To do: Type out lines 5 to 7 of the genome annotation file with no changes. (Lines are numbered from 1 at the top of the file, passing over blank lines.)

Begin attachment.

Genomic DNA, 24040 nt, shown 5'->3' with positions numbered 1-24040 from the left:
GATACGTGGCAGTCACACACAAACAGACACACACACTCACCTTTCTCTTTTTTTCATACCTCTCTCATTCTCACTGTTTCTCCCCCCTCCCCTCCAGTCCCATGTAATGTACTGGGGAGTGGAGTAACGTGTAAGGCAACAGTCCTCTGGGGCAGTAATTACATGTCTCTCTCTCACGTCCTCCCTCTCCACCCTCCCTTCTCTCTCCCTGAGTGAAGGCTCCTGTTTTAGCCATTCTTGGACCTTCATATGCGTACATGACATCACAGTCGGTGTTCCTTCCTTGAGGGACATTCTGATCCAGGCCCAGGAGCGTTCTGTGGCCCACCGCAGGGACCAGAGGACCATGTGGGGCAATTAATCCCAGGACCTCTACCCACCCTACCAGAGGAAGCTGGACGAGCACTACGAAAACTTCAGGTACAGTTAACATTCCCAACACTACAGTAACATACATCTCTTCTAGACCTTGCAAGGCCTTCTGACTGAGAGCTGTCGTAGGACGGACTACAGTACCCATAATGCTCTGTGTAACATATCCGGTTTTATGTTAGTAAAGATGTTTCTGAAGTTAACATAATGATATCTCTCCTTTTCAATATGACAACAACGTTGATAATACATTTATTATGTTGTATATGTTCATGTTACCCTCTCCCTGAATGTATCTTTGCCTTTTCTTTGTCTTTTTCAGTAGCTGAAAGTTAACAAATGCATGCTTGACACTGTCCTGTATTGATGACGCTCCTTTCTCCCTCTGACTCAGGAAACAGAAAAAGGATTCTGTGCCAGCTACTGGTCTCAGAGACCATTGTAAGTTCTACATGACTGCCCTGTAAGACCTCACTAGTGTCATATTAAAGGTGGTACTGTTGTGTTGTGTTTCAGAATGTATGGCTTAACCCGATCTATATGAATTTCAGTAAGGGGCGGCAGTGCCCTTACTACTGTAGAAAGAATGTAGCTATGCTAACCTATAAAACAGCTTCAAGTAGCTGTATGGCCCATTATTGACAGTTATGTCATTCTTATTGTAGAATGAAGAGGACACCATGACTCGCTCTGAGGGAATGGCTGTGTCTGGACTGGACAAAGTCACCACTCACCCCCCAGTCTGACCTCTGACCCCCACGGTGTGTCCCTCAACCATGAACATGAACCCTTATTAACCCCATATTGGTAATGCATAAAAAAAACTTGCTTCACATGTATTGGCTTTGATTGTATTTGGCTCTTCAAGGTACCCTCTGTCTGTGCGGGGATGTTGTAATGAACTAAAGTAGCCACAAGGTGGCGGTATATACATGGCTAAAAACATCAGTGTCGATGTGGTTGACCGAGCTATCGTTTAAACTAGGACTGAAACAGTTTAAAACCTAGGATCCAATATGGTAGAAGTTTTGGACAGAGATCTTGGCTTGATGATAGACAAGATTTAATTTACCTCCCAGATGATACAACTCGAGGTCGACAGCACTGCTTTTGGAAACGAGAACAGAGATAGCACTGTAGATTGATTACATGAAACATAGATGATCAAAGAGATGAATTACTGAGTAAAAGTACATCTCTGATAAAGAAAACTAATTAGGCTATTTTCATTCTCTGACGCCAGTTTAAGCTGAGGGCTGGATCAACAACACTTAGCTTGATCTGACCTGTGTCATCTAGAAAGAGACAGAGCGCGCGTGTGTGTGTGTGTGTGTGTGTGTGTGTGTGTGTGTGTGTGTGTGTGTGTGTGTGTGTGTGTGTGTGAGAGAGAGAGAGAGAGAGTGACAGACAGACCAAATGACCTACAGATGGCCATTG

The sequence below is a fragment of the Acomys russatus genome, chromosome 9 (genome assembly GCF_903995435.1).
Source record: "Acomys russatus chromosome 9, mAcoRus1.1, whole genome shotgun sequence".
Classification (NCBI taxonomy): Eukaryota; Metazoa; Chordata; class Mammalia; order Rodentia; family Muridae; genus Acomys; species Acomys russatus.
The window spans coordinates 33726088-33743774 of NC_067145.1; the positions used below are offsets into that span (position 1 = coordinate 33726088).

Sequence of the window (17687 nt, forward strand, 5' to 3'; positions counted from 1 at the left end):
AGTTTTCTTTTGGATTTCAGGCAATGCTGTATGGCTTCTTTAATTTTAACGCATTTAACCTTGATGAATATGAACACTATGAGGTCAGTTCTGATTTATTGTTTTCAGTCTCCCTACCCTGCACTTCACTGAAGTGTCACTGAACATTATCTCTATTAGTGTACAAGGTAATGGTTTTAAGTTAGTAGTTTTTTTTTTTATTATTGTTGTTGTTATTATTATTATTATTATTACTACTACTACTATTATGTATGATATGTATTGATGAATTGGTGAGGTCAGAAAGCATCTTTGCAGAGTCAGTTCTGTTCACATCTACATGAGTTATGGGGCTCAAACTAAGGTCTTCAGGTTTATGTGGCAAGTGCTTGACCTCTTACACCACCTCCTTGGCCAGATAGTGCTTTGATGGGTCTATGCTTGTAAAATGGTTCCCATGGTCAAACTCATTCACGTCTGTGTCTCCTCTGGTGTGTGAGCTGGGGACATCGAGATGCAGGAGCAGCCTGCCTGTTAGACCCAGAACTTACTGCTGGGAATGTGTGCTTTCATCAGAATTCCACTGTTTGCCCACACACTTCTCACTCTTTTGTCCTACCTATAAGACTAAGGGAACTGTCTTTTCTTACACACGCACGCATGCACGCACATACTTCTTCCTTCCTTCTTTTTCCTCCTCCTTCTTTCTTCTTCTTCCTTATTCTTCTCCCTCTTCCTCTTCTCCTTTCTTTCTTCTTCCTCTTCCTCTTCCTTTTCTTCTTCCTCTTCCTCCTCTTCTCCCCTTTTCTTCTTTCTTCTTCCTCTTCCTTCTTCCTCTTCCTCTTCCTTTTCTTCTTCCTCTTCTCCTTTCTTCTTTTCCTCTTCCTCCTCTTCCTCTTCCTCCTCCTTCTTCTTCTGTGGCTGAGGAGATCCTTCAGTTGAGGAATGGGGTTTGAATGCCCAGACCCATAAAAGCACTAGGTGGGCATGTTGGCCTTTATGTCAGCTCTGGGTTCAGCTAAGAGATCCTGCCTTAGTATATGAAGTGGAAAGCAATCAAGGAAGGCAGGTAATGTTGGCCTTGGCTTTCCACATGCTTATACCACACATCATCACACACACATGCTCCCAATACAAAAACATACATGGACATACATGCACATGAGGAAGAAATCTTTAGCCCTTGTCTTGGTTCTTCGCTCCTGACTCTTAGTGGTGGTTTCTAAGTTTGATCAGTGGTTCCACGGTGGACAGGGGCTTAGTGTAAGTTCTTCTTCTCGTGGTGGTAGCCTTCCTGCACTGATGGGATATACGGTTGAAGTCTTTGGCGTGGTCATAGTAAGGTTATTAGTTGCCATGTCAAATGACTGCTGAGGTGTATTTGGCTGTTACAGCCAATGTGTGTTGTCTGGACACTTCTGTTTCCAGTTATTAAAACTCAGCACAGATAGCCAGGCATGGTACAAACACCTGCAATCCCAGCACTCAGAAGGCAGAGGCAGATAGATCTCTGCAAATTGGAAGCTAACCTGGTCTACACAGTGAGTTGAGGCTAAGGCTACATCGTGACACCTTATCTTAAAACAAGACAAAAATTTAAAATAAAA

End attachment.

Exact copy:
Classification (NCBI taxonomy): Eukaryota; Metazoa; Chordata; class Mammalia; order Rodentia; family Muridae; genus Acomys; species Acomys russatus.
The window spans coordinates 33726088-33743774 of NC_067145.1; the positions used below are offsets into that span (position 1 = coordinate 33726088).

Sequence of the window (17687 nt, forward strand, 5' to 3'; positions counted from 1 at the left end):